Oregon Millionaire Lives On Through Gifts to His Hometown


Leo Adler was just 9 years old when he began selling magazines on the dusty streets of this Wild West town at the turn of the century.

In an advertisement from the early 1900s touting him as a top seller of the Ladies Home Journal and The Saturday Evening Post, the fresh-faced, neatly knickered boy stares out with a bag over his shoulder and his dog Prince at his feet.

From those simple beginnings, Adler built a business that distributed magazines across the Northwest, and he became known as a hard-drinking, somewhat eccentric character who loved baseball and liked to hang around the firehouse.

When he died five years ago at the age of 98, Adler left nearly everything he had--all $20 million of it--to the only family he ever really had, his hometown.


Today there is a new firehouse, the Leo Adler firehouse. There’s the Leo Adler ballpark, and soon there will be the Leo Adler parkway. Of course, there’s also the Leo Adler scholarships, which give just about anyone who graduates from high school here a chance to go on to college.

And now that the portfolio of cash and stock has grown to $32 million, it’s clear that the legacy of Leo Adler will be felt here for years to come.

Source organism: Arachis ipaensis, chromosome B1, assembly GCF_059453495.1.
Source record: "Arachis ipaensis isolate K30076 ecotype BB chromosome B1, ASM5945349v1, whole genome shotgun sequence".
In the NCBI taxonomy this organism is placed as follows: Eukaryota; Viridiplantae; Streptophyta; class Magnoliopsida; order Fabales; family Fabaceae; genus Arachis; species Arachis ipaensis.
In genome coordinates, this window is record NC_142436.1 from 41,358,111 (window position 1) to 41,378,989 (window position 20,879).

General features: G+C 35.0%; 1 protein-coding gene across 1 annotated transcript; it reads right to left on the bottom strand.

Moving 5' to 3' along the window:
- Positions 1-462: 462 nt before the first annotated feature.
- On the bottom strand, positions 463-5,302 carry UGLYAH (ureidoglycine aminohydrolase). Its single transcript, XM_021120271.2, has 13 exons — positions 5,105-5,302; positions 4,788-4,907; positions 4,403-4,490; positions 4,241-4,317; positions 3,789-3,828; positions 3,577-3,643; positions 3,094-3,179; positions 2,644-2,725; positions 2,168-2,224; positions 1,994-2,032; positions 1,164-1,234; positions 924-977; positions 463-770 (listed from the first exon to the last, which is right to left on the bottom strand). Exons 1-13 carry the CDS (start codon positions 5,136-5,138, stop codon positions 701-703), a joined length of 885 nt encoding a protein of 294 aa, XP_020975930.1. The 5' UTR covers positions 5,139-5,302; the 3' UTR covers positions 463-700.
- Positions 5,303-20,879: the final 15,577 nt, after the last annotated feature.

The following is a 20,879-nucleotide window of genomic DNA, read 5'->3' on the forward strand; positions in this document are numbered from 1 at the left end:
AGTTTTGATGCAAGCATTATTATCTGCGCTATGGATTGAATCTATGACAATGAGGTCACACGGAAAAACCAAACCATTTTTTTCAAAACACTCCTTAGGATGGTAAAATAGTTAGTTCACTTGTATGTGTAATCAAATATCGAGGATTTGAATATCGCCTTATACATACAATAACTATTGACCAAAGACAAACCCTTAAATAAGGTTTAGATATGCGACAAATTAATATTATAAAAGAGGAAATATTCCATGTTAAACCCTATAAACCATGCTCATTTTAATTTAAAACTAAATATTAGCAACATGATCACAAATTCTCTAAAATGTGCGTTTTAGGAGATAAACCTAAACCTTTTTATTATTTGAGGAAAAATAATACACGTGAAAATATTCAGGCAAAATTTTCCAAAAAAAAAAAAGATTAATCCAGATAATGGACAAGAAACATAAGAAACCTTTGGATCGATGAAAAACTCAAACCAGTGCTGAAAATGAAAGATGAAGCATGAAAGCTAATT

Trustees and planners are busy mapping a long-term strategy on how best to use the windfall, hoping the money will help transform this sleepy ranching and farming town of 10,000 in eastern Oregon’s high desert into the “premier rural living experience.”

“A lot of people knew about Leo Adler, they knew him when they saw him, but not many people really knew him,” said Robert Young, the retired fire chief and a friend of Adler’s for 50 years. “He was generous with everyone but Leo Adler.”


He lived for 94 years in the same house and never bothered to put electricity upstairs. Parked in his parlor, for some unknown reason, was nearly every lawnmower he ever owned, along with most of the worn-out brooms.

When he was out on the town and had a few too many drinks, something not unheard of, the fire department sometimes would send the ambulance to take him home.